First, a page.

The part that Coaldale Hospital plays in meeting the health needs of residents of the Panther Valley area can be attributed to the men and women who worked hard nearly a century ago to get the hospital off the ground.
Those comments were made Saturday night by Sister Marian William Hoben, president of Immaculata College in Chester County, during Coaldale Hospital's 75th anniversary dinner held in Marian Catholic High School, Hometown.
Hoben told more than 300 people that the miners who gave money out of their own pockets to help construct the first hospital were not thinking only of themselves, but of the future of the area. She said the miners displayed the "Mark of the Valley" by showing faith, vision and commitment.
"We do owe a debt to the past. We come to honor the past and reaffirm the present to ensure a bright future for those who come after us," said Hoben.
The Coaldale native said the past and the future of the hospital is not a job that one person can handle. "Coaldale Hospital was not the work of one person, and the future is up to more than one person," she said.
Although the residents of the area and employees did not have to fight for construction or additions to the hospital, Hoben said, their duties in some cases are more difficult today. She said some present-day diseases, and decisions that have to be made about them, would have "blown the minds" of the first doctors.
Hoben served on Gov. Dick Thornburgh's Citizen Advisory Committee to ensure equal opportunity in higher education from 1983 to 1985.
Marshall Jost, hospital administrator, said the Coaldale family has worked to make the hospital as good as it can be. "Employees at all levels, and physicians, provide service with care and compassion," he said.
Although hospital officials have begun the first steps to remove the facility from state control, Jost said the hospital will continue to provide quality care for another 75 years.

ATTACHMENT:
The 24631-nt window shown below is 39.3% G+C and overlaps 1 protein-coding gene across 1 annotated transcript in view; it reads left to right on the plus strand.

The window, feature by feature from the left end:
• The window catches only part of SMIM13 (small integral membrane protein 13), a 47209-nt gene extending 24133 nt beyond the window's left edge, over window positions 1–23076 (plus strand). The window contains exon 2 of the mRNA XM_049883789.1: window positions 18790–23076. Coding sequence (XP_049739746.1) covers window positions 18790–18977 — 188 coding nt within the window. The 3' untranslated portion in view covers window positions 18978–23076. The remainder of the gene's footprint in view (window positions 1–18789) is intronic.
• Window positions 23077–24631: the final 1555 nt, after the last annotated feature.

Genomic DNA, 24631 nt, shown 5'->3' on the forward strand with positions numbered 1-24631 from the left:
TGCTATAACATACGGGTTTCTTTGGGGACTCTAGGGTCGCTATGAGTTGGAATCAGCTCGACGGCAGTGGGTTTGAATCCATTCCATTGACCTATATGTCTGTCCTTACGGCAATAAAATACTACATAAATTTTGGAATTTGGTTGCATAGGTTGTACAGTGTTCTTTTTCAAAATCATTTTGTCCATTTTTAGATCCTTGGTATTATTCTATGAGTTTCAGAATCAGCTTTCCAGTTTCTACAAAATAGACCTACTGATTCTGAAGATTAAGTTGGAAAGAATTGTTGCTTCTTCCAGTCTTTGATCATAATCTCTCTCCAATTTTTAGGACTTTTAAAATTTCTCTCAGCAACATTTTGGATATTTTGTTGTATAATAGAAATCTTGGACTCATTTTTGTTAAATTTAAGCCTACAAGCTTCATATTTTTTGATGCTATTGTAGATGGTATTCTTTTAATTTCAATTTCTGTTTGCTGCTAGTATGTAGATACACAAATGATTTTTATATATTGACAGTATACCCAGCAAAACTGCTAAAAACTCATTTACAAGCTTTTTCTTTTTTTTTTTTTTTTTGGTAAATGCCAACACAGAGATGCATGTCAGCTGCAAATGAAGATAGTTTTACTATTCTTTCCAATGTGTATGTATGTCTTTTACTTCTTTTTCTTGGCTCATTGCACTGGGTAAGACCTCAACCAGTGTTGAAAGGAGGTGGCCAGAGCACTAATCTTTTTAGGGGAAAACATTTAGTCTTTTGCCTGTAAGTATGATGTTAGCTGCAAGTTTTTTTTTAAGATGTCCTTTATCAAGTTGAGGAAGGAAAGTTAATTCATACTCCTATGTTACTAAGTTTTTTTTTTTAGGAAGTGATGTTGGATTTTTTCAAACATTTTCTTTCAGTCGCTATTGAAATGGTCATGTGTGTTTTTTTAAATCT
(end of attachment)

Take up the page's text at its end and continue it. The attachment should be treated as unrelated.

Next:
Florence Tarlton, president of the board of trustees of the hospital, said, "Much has been accomplished by our hospital over the years with service to the Panther Valley area.
Local and state officials also spoke, as did Dr. William Maroun, hospital chief of staff.
Miss Pocono, Carla Jenkins of Pottsville, offered several vocal selections during the program.
A total of 32 hospital employees were honored with service awards, presented by Robert E. Ames, chairman of the 75th anniversary committee. They were: Blanche Herring of Lake Hauto, 37 years; Florence Janis of Lansford, Joseph D. Conahan of Coaldale, Mildred Kaiser of Tamaqua, Bernardine F. Marczyk of Nesquehoning, and Margaret Eva of Tamaqua, 30 years each; Joan B. Bobarsky of Coaldale, Annamae Demetriades of Lansford, Mary A. Fredericks of Coaldale, Rosanne C. Gardiner of Nesquehoning, and Edward M. Kruczek of Summit Hill, all 25 years each; and Jean Linkhurst of Tamaqua, 21 years.
The following employees were honored for having 20 years of service: Eleanor Figner, Olga H. Macalush, Virginia A. Mikolay, Stanely P. Racis, Martha Keich, Helen Butts, Marie E. Castagna, and James F. Dever, all of Coaldale; Marilyn Felsoci, Nancy A. Nunemacher, and Hazel M. Whitley, all of Tamaqua; Lois C. Gates and Roberta Brimmer, both of Lansford; Anne M. Lill, Marie O'Donnell, Frances J. Byldon, and Mary L. Carulli, all of Summit Hill; Mabel E. Jones and Ruth J. Balliet, both of Mahanoy City, and Yolanda Kociolek of Nesquehoning.
After being chartered in 1907 as the Panther Valley Creek Hospital, construction began in 1909, and the facility was opened July 11, 1910.
Miners in the Panther Valley area donated more than $12,000 for construction costs, and that amount was matched by the former Lehigh Coal and Navigation Co. Receipts from other sources raised the total to $50,000, and the Commonwealth of Pennsylvania appropriated $20,000.
The state was asked to take over the hospital in August 1911, and the transfer was finally formally completed on Sept. 1, 1920. The name change to Coaldale State General Hospital became effective that date.
On Aug. 9, 1911, a fire, attributed to a short-circuit, erupted on the upper floor of the hospital, damaging most of the section. Patients were taken to and treated in the home of John R. Boyle and several other homes he owned on West Ridge Street in Coaldale. The hospital was repaired and reopened in October of 1911.
In 1920, a new addition was started as a community effort, raising more than $100,000. The state appropriated $25,000.
Ground was broken in 1927 for the wing to be used as a training school and nurses' home. The Depression interrupted work, and the wing finally was completed in 1934.
Ground was broken Oct. 14, 1970 for the present $9.5 million facility, ending five years of planning, which began with the 1965 request to the Department of Public Welfare. The new hospital was dedicated Oct. 15, 1973.